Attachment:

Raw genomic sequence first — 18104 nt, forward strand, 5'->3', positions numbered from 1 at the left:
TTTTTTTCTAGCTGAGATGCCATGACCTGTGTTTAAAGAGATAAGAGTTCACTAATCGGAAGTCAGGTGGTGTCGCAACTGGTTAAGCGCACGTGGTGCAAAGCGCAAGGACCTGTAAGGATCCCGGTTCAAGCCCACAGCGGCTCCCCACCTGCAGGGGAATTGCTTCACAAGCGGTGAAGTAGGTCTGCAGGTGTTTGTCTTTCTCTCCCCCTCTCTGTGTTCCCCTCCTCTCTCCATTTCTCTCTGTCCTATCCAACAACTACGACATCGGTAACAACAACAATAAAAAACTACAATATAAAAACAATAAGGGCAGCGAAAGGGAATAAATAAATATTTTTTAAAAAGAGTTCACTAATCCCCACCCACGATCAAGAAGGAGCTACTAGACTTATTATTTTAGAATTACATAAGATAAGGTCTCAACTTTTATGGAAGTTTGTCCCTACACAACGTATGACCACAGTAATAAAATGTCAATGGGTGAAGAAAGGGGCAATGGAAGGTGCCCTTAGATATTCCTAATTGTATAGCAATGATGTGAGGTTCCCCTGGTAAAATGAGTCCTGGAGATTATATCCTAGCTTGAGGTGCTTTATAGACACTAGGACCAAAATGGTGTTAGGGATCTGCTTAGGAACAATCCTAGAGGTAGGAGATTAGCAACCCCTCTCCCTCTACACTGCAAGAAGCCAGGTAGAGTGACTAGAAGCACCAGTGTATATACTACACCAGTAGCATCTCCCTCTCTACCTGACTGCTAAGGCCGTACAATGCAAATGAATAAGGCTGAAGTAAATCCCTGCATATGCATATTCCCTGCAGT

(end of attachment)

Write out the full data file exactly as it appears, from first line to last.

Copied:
Raw genomic sequence first — 18104 nt, forward strand, 5'->3', positions numbered from 1 at the left:
TTTTTTTCTAGCTGAGATGCCATGACCTGTGTTTAAAGAGATAAGAGTTCACTAATCGGAAGTCAGGTGGTGTCGCAACTGGTTAAGCGCACGTGGTGCAAAGCGCAAGGACCTGTAAGGATCCCGGTTCAAGCCCACAGCGGCTCCCCACCTGCAGGGGAATTGCTTCACAAGCGGTGAAGTAGGTCTGCAGGTGTTTGTCTTTCTCTCCCCCTCTCTGTGTTCCCCTCCTCTCTCCATTTCTCTCTGTCCTATCCAACAACTACGACATCGGTAACAACAACAATAAAAAACTACAATATAAAAACAATAAGGGCAGCGAAAGGGAATAAATAAATATTTTTTAAAAAGAGTTCACTAATCCCCACCCACGATCAAGAAGGAGCTACTAGACTTATTATTTTAGAATTACATAAGATAAGGTCTCAACTTTTATGGAAGTTTGTCCCTACACAACGTATGACCACAGTAATAAAATGTCAATGGGTGAAGAAAGGGGCAATGGAAGGTGCCCTTAGATATTCCTAATTGTATAGCAATGATGTGAGGTTCCCCTGGTAAAATGAGTCCTGGAGATTATATCCTAGCTTGAGGTGCTTTATAGACACTAGGACCAAAATGGTGTTAGGGATCTGCTTAGGAACAATCCTAGAGGTAGGAGATTAGCAACCCCTCTCCCTCTACACTGCAAGAAGCCAGGTAGAGTGACTAGAAGCACCAGTGTATATACTACACCAGTAGCATCTCCCTCTCTACCTGACTGCTAAGGCCGTACAATGCAAATGAATAAGGCTGAAGTAAATCCCTGCATATGCATATTCCCTGCAGT